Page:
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Dynamical seasonal prediction of precipitation for Hawaiian Islands

Planners and natural resource managers use observed climate information at different timescales to help make better decisions. However, there is often a mismatch between the timescales at which managers make decisions and the timescales at which climate models make projections. For example, while a freshwater manager might plan a city’s freshwater infrastructure 10 to 20 years in the future, a climate model provides projections of rainfall that are for the end of the 21st century. While models of climate change at the end of the century are useful for long-term planning and education, it is also helpful for resource managers to have shorter-term climate projections at the seasonal to interannual scale.

Dynamical, or ‘physics-based’ seasonal prediction of precipitation over the Pacific Islands is in its infancy, and the availability of regional climate model predictions for the Pacific Islands region is limited, as many national efforts end at borders of the contiguous 48 states. Because of the small relative size and topographical diversity of Pacific Islands, significant downscaling of global model predictions is needed to make them applicable to island-scale decision making. The main objective for this phase of the research is to perform dynamical downscaled prediction of precipitation at seasonal to interannual timescales (e.g., during different phases of ENSO) at high spatial resolution, starting on the Hawaiian Islands and expanding to US-Affiliated Pacific Islands with stakeholder interest and available resources. Specifically, NOAA operational seasonal prediction model (CFSv2) variables are routinely made available, and they will be downscaled to a resolution that is relevant to island spatial scale (~1 km).The Pacific RISA has previously supported the development of the Hawaiʻi Regional Climate Model (HRCM) by the UH International Pacific Research Center (IPRC). The HRCM is a dynamically downscaled regional model for the Hawaiian Islands at 15 km, 3 km, and 1 km horizontal grid scales. The HRCM has been used to perform a 20-year (1990-2009) present-day climate and projected 20-year (2080-2099) simulations for the late 21st century conditions. One salient result is that both the improved model physics and high model resolutions are needed for realistic simulation of current climate and future projections (Fig. 1).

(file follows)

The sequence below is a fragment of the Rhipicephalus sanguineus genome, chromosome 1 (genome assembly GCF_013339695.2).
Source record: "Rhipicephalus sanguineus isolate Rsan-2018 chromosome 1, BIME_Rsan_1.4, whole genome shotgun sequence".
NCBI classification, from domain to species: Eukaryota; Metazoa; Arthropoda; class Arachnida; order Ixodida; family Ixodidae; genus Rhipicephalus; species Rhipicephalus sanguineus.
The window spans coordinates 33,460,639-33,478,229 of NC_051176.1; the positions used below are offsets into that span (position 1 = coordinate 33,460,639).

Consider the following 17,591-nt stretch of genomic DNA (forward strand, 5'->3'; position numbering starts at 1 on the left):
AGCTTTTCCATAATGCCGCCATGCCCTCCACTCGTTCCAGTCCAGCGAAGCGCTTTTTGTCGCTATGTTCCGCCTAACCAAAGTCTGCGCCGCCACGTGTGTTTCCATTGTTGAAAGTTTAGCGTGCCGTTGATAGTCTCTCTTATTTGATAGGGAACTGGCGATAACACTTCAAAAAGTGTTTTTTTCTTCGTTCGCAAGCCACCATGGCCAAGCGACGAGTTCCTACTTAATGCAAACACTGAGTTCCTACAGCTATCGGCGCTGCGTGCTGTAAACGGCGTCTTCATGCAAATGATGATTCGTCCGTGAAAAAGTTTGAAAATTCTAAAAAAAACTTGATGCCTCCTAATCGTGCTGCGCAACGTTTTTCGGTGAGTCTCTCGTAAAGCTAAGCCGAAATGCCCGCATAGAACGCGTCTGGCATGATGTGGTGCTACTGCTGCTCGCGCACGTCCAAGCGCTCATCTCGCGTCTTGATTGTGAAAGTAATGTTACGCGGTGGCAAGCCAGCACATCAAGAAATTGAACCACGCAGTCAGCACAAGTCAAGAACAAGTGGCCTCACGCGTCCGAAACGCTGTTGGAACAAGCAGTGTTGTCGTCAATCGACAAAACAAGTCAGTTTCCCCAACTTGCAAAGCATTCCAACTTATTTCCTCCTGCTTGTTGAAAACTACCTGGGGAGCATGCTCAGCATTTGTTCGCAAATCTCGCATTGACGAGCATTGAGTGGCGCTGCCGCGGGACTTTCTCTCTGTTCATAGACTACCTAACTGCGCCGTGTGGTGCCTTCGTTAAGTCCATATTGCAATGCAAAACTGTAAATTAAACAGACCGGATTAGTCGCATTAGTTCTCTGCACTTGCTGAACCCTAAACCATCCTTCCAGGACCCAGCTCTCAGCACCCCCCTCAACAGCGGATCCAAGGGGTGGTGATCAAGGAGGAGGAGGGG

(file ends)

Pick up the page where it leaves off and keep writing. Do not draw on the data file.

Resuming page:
Figure 1. The observed (a) and simulated (b-c) rainfall over Maui. The future change is shown in (d) and (e).


Fig. 1 compares annual precipitation amounts over the island of Maui simulated with 1 km and 3 km resolutions. Observations show uneven distribution (Fig. 1a) with a peak (> 5000 mm) along the windward side of east Maui and the West Maui mountains, while < 500 mm in the central isthmus. Clearly, the 3 km resolution simulation does not capture this distribution well (Fig. 1c) while the 1 km resolution simulation (Fig. 1b) appears realistic. Thus, this resolution dependency on realistic simulation of current climate is expected to improve the magnitude and distribution of the future projected rainfall change (Figs. 1d-1e). The experience gained from this exercise is vital for the present focus.

To validate the model’s predictive ability, a commonly adopted approach is to ask the model to retrospectively forecast past events (called “hindcasting”), such as the 1982–1983 and 1997–1998 strong El Niño events. Assessing how well different variables in the model hindcast against observed data gives researchers an idea of the model’s ability to predict real-time or future climate. In a recently funded project, the skill of the NOAA operational model (CFSv2) hindcast experiments was assessed. Based on NOAA-recommended metrics, the consensus is that CFSv2 is able to capture modest skill when assessed over the Hawaiian archipelago. Encouraging enough, during strong El Niño events (i.e., 1997-98) the large swings in rainfall and persistence of dryness (from fall through winter and following spring) are skillfully forecast at longer leads by all ensemble members, primarily attributed to realistic representation of physical processes (Annamalai et al. 2014). Due to coarse resolutions employed in CFSv2 model (~125 km), however, the island-scale spatial distribution of precipitation climatology (e.g., Fig. 1a) is not resolved. Keeping in mind the increasing local demands for reliable and future forecast information at island scales, the team will employ HRCM downscaling for seasonal prediction of precipitation.


H. Annamalai, University of Hawaii Professor of Meteorology and Senior Researcher at IPRC